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SpanishEnglishDiscography - 1996-La cachimba

The Late Period

The early and middle periods can be divided very neatly at the point where Piloto left and Calixto joined, but the dividing line between the middle and late periods in much more vague. There were no major personnel changes for quite a while. NG fans differ sharply in their assessments of the albums which came after "La Bruja". Many bitterly complain that everything starting with "La Cachimba" was markedly inferior. David Calzado , in his interview with timba.com, said "The reason that most of the other great groups like NG La Banda have begun to fade out is because they have remained static". But others, like David Wilson of Wilson and Alroy’s Record Reviews, to whom we’re eternally grateful for his excellent and extensive site, gives 1998’s "Veneno" four stars and says: "I'm not sure this stacks up against their very best records, but it blows away the rest of the island's current product - which is saying something". We’ll try to stay out of the argument and simply say that if you haven’t heard NG La Banda, start with the earlier material, but after you’ve fallen in love with them and find yourself craving more, there are some indisputably great tracks to be found in the recent offerings and we’ll tell you where to find them.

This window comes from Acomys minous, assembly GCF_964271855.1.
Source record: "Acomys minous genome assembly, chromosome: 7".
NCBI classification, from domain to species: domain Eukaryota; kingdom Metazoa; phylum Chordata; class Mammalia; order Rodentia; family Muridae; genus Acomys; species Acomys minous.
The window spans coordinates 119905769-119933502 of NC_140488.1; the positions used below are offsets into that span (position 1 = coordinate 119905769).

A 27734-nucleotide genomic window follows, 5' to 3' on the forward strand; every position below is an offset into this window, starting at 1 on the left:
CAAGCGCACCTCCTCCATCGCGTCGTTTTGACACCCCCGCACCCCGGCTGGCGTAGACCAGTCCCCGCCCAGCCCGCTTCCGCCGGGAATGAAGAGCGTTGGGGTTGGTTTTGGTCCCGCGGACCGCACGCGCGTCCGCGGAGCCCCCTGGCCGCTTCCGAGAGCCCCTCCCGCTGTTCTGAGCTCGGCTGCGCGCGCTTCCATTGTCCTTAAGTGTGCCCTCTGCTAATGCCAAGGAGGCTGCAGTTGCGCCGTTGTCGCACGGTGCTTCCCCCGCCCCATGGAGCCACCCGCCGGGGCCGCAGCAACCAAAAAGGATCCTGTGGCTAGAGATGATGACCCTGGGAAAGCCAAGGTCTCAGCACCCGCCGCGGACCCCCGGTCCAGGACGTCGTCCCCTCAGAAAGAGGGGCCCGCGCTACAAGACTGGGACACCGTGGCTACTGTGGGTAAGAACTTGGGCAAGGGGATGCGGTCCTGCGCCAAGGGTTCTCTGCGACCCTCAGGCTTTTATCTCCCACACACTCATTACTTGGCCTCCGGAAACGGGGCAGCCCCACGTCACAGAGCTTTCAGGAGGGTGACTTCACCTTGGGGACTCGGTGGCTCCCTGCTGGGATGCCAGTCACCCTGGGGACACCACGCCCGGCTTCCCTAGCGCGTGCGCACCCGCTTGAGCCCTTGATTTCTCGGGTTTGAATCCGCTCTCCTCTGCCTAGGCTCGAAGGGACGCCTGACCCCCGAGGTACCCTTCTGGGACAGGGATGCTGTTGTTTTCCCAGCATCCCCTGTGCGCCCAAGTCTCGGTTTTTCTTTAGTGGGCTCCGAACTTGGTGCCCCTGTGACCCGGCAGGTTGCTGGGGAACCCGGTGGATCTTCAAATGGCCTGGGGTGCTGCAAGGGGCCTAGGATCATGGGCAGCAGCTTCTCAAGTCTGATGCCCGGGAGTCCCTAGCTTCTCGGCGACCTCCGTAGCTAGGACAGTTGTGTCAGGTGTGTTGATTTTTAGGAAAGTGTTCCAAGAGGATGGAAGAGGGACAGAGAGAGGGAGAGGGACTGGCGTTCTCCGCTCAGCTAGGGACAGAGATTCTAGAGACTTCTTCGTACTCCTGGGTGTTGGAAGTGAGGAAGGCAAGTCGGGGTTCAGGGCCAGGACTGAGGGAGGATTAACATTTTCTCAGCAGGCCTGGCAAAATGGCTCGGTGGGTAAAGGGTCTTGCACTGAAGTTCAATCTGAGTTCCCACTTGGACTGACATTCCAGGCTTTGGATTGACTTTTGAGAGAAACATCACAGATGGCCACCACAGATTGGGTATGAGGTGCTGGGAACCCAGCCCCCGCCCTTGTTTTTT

cuban music, musica cubana1996 - La Cachimba - For the hardcore NG fan, this album is worth buying for "La medicina" alone. Listen to the bassline that starts at 1:39. Then a great coro, and then Tony singing "tú eres un enigma, que tengo que descifrar". Calá is at his best on this wonderful track, which takes a shocking left turn at 4:40 with a strange and beautifully harmonized coro which is repeated twice and then gives way to a masterful three minute flute solo which goes all the way to end of the track. It takes its time building to a climax and Tosco plays many great ideas along the way. Check out the melody at 5:47. If for any reason you can’t find "La Bruja" this album also includes the same recording of the indispensable "Picadillo de Soya". The title track, "La cachimba" also has a precedent on "La bruja" in that the main melody is almost identical to "Un Sueño Terrible", but it’s a great arrangement nevertheless and Calá is great on this one as well. On "De la Parte de Afuera" Tosco makes excellent use of his gritty voice to do a folkloric vocal intro. The brass section that follows is beautifully written and has some of the best high lead trumpet playing we’ve heard, and there’s more great singing from Calá.

Wednesday, 23 March 2011, 03:31 AM